I was probably just about 15 years old when I read my first-ever LGBT community newspaper. Looking back, I can’t readily remember whether it was qnotes or The Front Page, the Raleigh-based paper begun in 1979 and with which qnotes merged in 2006. Likely, it may very well have been both. I had traveled from Winston-Salem with an older teen friend from a neighboring high school to an LGBT youth support group in Greensboro. There the paper was, just sitting there on the coffee table in the living room of a former house turned support group and non-profit space.
I had already come out and started a gay-straight alliance at my high school. I’d had plenty of time to learn about other LGBT people and the broader community — at the public library, online and elsewhere. But, it was that newspaper — and the dozens of others like it I would read through high school — that kept me connected to the larger LGBT community outside of my small circle of gay friends and adult mentors in my hometown.
It doesn’t seem so long ago to me; it’s just a hair over a decade ago. Yet, believe it or not (especially to you young ones today), it was barely long enough ago that it represented a time when the internet had not even yet begun to take a firm hold on the public. Newspapers like qnotes and The Front Page had online presences, I’m sure, but I never visited them. Online news had yet to captivate the masses. Plus, there was something about that physical paper — a tangible reminder I could pick up and read cover to cover, as I did often, that kept me anchored to a larger vision and purpose.
If not for those newspapers, I’m not entirely sure I’d be the person I am today or that I’d have the same passion and commitment I feel now for LGBT equality and other important social justice movements. The Front Page and qnotes were, quite simply, a lifeline during my life as an adolescent gay teen in North Carolina.
This print edition marks the first issue of qnotes’ 29th volume. Whether by coincidence or some grander design, I now work as the editor of one of the newspapers which I so cherished as a teenager. Doubling down on coincidences, I share the same birth year. Just three months ago, I celebrated my 28th birthday and, now, I get to celebrate another — this time for qnotes and its 28th anniversary.
A lot has changed in North Carolina since the time when I picked up my first queer newspaper. Indeed, a teenager today is probably more likely to view our news on her smart phone, linked from a social media site, than in a physical print edition she actually picked up. While the dramatic revolution in technology over these past two decades has certainly given rise to challenges of its own, a much deeper perspective shows just how very far our world and our LGBT community has come since the days when North Carolina’s nascent LGBT press began.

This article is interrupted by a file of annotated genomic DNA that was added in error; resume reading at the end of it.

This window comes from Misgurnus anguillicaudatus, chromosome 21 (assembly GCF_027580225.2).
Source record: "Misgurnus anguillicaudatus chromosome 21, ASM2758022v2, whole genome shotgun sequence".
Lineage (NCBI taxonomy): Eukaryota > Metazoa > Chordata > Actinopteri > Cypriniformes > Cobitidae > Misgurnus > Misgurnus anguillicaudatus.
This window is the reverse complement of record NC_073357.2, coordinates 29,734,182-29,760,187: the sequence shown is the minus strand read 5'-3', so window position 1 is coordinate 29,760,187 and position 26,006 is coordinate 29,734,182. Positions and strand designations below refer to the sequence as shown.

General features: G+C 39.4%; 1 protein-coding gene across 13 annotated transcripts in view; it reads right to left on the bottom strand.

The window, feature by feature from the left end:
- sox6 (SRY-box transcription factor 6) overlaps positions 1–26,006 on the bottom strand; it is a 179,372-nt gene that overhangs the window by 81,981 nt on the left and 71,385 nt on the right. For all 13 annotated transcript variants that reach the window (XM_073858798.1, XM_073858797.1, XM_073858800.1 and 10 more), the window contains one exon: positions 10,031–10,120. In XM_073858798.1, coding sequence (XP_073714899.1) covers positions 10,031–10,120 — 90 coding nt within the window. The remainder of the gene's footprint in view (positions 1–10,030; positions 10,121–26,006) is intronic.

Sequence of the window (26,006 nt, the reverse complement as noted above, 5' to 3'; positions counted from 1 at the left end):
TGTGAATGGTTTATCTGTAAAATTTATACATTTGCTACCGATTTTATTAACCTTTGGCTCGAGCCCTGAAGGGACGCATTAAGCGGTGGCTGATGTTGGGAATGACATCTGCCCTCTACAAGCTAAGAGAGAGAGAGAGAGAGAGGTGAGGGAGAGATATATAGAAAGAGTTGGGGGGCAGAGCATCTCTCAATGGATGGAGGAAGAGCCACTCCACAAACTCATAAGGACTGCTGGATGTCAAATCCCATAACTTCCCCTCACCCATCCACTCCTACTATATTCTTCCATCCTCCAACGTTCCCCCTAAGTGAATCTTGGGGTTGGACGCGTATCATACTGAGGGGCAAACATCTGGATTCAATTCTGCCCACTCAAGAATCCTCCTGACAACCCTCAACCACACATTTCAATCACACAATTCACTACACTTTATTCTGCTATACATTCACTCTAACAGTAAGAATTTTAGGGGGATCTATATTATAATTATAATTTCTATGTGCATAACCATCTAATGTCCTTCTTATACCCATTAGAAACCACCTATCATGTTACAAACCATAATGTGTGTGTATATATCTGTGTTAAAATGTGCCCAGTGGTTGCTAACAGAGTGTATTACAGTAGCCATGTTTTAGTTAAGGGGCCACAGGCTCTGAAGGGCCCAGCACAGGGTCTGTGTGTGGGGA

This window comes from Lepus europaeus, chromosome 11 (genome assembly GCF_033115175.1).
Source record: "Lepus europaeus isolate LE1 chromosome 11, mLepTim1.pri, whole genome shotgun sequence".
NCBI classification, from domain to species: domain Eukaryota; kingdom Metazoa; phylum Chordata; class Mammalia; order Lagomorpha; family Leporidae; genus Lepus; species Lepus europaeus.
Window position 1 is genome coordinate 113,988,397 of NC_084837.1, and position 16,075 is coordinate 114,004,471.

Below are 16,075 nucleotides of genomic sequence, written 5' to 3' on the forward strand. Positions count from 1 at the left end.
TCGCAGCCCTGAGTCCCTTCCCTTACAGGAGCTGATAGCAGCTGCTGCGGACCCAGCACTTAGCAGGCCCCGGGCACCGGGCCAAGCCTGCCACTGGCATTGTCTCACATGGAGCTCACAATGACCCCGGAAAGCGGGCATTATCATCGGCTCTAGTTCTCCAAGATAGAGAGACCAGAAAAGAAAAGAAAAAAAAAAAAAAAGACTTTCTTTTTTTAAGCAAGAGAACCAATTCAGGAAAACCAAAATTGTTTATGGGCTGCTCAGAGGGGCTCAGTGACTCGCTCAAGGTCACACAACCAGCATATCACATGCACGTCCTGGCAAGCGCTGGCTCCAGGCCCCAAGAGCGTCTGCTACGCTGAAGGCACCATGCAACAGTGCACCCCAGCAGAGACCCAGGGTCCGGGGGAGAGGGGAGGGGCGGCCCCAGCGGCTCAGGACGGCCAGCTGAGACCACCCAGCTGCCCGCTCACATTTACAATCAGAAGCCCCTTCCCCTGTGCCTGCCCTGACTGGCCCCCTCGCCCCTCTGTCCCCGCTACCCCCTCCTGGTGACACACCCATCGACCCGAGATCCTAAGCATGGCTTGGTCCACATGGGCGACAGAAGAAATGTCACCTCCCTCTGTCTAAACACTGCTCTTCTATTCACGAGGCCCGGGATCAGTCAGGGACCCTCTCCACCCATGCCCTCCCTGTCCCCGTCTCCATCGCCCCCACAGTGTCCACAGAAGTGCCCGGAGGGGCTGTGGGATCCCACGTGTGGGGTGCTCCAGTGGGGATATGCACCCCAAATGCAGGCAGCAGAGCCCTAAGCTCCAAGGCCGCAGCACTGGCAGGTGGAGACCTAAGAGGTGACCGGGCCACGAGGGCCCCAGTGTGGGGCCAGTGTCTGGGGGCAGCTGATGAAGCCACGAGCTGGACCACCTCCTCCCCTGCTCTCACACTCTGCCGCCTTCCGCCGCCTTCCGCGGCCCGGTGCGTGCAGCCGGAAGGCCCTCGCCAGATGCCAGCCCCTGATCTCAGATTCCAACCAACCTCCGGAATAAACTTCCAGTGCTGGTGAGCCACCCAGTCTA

I’d like to think and hope — no, rather, I know from my own first-hand experience — that both newspapers helped play a role in the change we’ve experienced. The two newspapers have served generations of young people, once like me, who sought community, knowledge, news and entertainment which could empower and unite them with a greater purpose and meaning. They have enabled LGBT community members to rally around the causes and issues most essential to our community’s survival. They created a body of chronicled community history upon which we and future generations may look back and from which we can learn as we move forward with accomplishments barely imagined possible 30 or more years ago.
qnotes today stands upon and continues the legacy of The Front Page and other publications like it, including the state’s first LGBT newspaper, the Charlotte Free Press, the short-lived but ever-important Carolina Lesbian News of the 1990s, the Blue Ridge’s Out in Asheville and Stereotypd. I am full of all sorts of emotions — proud, humbled, grateful, inspired — when I venture back into the archives of qnotes, The Front Page, Free Press and others, witnessing the history they have collected. Today, I gaze out upon a community — including myself — that they helped build.
I’ll be forever indebted to the long, practically unidentifiable list of individuals who worked tirelessly to ensure the survival of North Carolina’s rich tradition of independent and local LGBT community journalism. People like qnotes’ current publisher Jim Yarbrough and The Front Page’s founder and long-time publisher Jim Baxter. People like qnotes’ first editor Don King and our longest-serving editor (and employee, later as an associate editor) David Stout. People like our current production director Lainey Millen, a more than decade-long veteran of this institution, and my predessor, former editor David Moore, as well as the countless numbers of independent columnists, community contributors, advertisers, supporters and others who have made it possible to continue serving the LGBT communities of this state and beyond.
Each of us — as employees of the newspaper or as readers or advertisers — stand on the shoulders of giants. Happy 28th birthday qnotes and hail to the 35 years of tradition heralded by The Front Page and the 39 years of LGBT press excellence birthed by the Free Press. Let’s all work now to keep the legacy alive. : :